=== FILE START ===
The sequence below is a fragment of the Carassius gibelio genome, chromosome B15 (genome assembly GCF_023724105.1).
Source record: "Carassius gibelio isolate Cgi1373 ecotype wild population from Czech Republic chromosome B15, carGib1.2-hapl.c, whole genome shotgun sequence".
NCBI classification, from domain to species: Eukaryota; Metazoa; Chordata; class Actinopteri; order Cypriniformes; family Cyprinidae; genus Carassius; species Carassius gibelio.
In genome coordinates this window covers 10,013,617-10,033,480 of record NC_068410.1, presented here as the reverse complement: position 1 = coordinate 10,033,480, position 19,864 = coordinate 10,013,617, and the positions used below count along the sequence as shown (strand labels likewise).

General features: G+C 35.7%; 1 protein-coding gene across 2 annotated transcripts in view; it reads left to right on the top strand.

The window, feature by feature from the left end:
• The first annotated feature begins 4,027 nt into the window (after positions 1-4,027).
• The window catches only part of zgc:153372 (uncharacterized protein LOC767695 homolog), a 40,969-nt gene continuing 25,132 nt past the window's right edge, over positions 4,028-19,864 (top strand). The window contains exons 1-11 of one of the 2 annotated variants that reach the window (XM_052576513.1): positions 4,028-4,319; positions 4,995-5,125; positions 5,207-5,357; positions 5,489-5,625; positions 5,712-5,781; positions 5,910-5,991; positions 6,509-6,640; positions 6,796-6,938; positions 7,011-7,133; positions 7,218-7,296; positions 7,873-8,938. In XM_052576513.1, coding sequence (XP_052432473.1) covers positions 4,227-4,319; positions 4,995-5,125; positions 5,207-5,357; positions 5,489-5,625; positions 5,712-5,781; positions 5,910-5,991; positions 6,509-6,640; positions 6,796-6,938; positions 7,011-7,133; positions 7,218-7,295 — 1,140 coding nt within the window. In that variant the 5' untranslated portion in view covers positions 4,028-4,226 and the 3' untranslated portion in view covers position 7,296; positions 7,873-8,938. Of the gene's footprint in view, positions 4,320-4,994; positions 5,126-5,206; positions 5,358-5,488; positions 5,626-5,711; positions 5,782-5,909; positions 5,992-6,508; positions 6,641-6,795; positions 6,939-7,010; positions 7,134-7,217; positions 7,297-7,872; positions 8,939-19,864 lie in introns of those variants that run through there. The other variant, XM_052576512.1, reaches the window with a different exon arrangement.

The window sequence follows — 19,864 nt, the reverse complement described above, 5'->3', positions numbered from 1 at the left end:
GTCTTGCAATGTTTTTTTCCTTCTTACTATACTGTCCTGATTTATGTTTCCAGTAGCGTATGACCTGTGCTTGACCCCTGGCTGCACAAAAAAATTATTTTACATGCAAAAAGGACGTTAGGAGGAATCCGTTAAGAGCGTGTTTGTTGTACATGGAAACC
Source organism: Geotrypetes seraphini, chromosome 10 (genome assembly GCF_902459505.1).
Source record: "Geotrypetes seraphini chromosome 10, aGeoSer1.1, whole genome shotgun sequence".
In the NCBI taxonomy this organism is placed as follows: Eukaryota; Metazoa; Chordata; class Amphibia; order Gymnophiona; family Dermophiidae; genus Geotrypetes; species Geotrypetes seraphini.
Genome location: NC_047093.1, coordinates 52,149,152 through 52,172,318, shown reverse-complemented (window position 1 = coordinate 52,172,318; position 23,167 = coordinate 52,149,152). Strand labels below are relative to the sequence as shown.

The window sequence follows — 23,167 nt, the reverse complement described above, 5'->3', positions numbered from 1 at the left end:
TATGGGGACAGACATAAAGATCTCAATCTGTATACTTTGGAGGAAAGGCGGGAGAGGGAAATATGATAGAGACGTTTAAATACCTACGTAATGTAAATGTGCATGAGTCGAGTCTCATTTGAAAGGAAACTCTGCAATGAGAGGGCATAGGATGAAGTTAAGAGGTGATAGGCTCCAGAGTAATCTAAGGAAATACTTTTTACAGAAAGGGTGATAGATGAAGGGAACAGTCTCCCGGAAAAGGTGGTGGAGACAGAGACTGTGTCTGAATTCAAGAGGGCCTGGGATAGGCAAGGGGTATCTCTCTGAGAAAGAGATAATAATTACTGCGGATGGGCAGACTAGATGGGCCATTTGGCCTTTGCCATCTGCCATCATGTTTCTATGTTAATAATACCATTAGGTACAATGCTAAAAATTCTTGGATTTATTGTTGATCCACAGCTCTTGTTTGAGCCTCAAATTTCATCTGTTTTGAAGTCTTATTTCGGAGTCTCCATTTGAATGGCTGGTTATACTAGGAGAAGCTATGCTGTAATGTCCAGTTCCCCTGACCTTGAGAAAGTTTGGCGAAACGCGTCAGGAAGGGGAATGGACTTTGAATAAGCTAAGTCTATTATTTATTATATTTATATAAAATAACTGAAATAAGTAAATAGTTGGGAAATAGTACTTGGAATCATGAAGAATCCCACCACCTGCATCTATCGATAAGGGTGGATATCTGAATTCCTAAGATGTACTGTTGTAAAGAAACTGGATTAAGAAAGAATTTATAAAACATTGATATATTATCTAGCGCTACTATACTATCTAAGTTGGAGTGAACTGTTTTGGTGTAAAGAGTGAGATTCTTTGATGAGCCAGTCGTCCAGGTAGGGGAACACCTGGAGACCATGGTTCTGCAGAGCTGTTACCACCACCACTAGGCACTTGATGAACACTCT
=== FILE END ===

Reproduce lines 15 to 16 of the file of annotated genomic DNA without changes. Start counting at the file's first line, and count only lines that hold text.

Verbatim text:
The window sequence follows — 23,167 nt, the reverse complement described above, 5'->3', positions numbered from 1 at the left end:
TATGGGGACAGACATAAAGATCTCAATCTGTATACTTTGGAGGAAAGGCGGGAGAGGGAAATATGATAGAGACGTTTAAATACCTACGTAATGTAAATGTGCATGAGTCGAGTCTCATTTGAAAGGAAACTCTGCAATGAGAGGGCATAGGATGAAGTTAAGAGGTGATAGGCTCCAGAGTAATCTAAGGAAATACTTTTTACAGAAAGGGTGATAGATGAAGGGAACAGTCTCCCGGAAAAGGTGGTGGAGACAGAGACTGTGTCTGAATTCAAGAGGGCCTGGGATAGGCAAGGGGTATCTCTCTGAGAAAGAGATAATAATTACTGCGGATGGGCAGACTAGATGGGCCATTTGGCCTTTGCCATCTGCCATCATGTTTCTATGTTAATAATACCATTAGGTACAATGCTAAAAATTCTTGGATTTATTGTTGATCCACAGCTCTTGTTTGAGCCTCAAATTTCATCTGTTTTGAAGTCTTATTTCGGAGTCTCCATTTGAATGGCTGGTTATACTAGGAGAAGCTATGCTGTAATGTCCAGTTCCCCTGACCTTGAGAAAGTTTGGCGAAACGCGTCAGGAAGGGGAATGGACTTTGAATAAGCTAAGTCTATTATTTATTATATTTATATAAAATAACTGAAATAAGTAAATAGTTGGGAAATAGTACTTGGAATCATGAAGAATCCCACCACCTGCATCTATCGATAAGGGTGGATATCTGAATTCCTAAGATGTACTGTTGTAAAGAAACTGGATTAAGAAAGAATTTATAAAACATTGATATATTATCTAGCGCTACTATACTATCTAAGTTGGAGTGAACTGTTTTGGTGTAAAGAGTGAGATTCTTTGATGAGCCAGTCGTCCAGGTAGGGGAACACCTGGAGACCATGGTTCTGCAGAGCTGTTACCACCACCACTAGGCACTTGATGAACACTCT